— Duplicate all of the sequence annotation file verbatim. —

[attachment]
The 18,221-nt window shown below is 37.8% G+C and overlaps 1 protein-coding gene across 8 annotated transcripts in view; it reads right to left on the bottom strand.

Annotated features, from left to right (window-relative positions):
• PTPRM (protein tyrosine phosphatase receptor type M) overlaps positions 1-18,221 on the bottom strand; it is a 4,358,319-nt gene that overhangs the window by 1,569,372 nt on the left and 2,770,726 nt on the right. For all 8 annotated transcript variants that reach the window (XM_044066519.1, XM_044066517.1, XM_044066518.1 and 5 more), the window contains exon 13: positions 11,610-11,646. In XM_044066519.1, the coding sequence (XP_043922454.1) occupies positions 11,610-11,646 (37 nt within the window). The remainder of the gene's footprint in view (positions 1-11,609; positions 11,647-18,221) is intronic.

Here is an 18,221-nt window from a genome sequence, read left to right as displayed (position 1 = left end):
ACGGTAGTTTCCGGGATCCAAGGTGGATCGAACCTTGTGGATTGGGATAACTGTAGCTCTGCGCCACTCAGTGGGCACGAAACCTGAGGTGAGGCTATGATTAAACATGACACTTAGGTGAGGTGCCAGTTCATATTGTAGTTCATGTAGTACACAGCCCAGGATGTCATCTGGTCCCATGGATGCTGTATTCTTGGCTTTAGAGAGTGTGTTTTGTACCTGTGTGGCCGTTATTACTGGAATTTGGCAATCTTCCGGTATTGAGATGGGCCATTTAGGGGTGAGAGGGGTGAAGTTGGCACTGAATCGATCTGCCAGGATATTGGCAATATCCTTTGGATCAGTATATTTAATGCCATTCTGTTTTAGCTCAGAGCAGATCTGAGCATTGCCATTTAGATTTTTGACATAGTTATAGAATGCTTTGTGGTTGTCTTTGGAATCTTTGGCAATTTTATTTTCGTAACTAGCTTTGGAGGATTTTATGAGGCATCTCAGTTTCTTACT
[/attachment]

The 18,221-nt window shown below is 37.8% G+C and overlaps 1 protein-coding gene across 8 annotated transcripts in view; it reads right to left on the bottom strand.

Annotated features, from left to right (window-relative positions):
• PTPRM (protein tyrosine phosphatase receptor type M) overlaps positions 1-18,221 on the bottom strand; it is a 4,358,319-nt gene that overhangs the window by 1,569,372 nt on the left and 2,770,726 nt on the right. For all 8 annotated transcript variants that reach the window (XM_044066519.1, XM_044066517.1, XM_044066518.1 and 5 more), the window contains exon 13: positions 11,610-11,646. In XM_044066519.1, the coding sequence (XP_043922454.1) occupies positions 11,610-11,646 (37 nt within the window). The remainder of the gene's footprint in view (positions 1-11,609; positions 11,647-18,221) is intronic.

Here is an 18,221-nt window from a genome sequence, read left to right as displayed (position 1 = left end):
ACGGTAGTTTCCGGGATCCAAGGTGGATCGAACCTTGTGGATTGGGATAACTGTAGCTCTGCGCCACTCAGTGGGCACGAAACCTGAGGTGAGGCTATGATTAAACATGACACTTAGGTGAGGTGCCAGTTCATATTGTAGTTCATGTAGTACACAGCCCAGGATGTCATCTGGTCCCATGGATGCTGTATTCTTGGCTTTAGAGAGTGTGTTTTGTACCTGTGTGGCCGTTATTACTGGAATTTGGCAATCTTCCGGTATTGAGATGGGCCATTTAGGGGTGAGAGGGGTGAAGTTGGCACTGAATCGATCTGCCAGGATATTGGCAATATCCTTTGGATCAGTATATTTAATGCCATTCTGTTTTAGCTCAGAGCAGATCTGAGCATTGCCATTTAGATTTTTGACATAGTTATAGAATGCTTTGTGGTTGTCTTTGGAATCTTTGGCAATTTTATTTTCGTAACTAGCTTTGGAGGATTTTATGAGGCATCTCAGTTTCTTACT